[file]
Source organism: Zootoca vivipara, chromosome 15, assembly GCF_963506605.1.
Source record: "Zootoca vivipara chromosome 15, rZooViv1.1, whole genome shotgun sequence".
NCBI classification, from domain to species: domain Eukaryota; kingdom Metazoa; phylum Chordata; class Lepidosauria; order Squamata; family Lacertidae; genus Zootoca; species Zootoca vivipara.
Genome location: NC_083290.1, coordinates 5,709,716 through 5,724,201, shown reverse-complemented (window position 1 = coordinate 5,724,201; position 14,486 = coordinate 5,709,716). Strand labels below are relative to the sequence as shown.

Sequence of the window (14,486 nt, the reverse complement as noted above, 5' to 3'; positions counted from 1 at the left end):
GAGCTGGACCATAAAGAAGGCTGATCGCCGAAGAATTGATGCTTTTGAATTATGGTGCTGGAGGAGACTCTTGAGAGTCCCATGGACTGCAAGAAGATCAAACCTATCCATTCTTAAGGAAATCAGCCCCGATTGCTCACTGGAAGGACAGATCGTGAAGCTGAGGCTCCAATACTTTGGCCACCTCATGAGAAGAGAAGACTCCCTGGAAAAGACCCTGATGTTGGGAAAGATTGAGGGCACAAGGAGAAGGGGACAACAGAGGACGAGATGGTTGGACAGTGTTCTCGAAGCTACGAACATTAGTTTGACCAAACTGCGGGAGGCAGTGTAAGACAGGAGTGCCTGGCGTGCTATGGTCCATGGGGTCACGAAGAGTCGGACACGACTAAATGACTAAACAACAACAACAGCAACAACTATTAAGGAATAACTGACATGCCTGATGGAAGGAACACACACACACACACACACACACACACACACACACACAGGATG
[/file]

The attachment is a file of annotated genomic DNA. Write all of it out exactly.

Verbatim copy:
Source organism: Zootoca vivipara, chromosome 15, assembly GCF_963506605.1.
Source record: "Zootoca vivipara chromosome 15, rZooViv1.1, whole genome shotgun sequence".
NCBI classification, from domain to species: domain Eukaryota; kingdom Metazoa; phylum Chordata; class Lepidosauria; order Squamata; family Lacertidae; genus Zootoca; species Zootoca vivipara.
Genome location: NC_083290.1, coordinates 5,709,716 through 5,724,201, shown reverse-complemented (window position 1 = coordinate 5,724,201; position 14,486 = coordinate 5,709,716). Strand labels below are relative to the sequence as shown.

Sequence of the window (14,486 nt, the reverse complement as noted above, 5' to 3'; positions counted from 1 at the left end):
GAGCTGGACCATAAAGAAGGCTGATCGCCGAAGAATTGATGCTTTTGAATTATGGTGCTGGAGGAGACTCTTGAGAGTCCCATGGACTGCAAGAAGATCAAACCTATCCATTCTTAAGGAAATCAGCCCCGATTGCTCACTGGAAGGACAGATCGTGAAGCTGAGGCTCCAATACTTTGGCCACCTCATGAGAAGAGAAGACTCCCTGGAAAAGACCCTGATGTTGGGAAAGATTGAGGGCACAAGGAGAAGGGGACAACAGAGGACGAGATGGTTGGACAGTGTTCTCGAAGCTACGAACATTAGTTTGACCAAACTGCGGGAGGCAGTGTAAGACAGGAGTGCCTGGCGTGCTATGGTCCATGGGGTCACGAAGAGTCGGACACGACTAAATGACTAAACAACAACAACAGCAACAACTATTAAGGAATAACTGACATGCCTGATGGAAGGAACACACACACACACACACACACACACACACACACACACAGGATG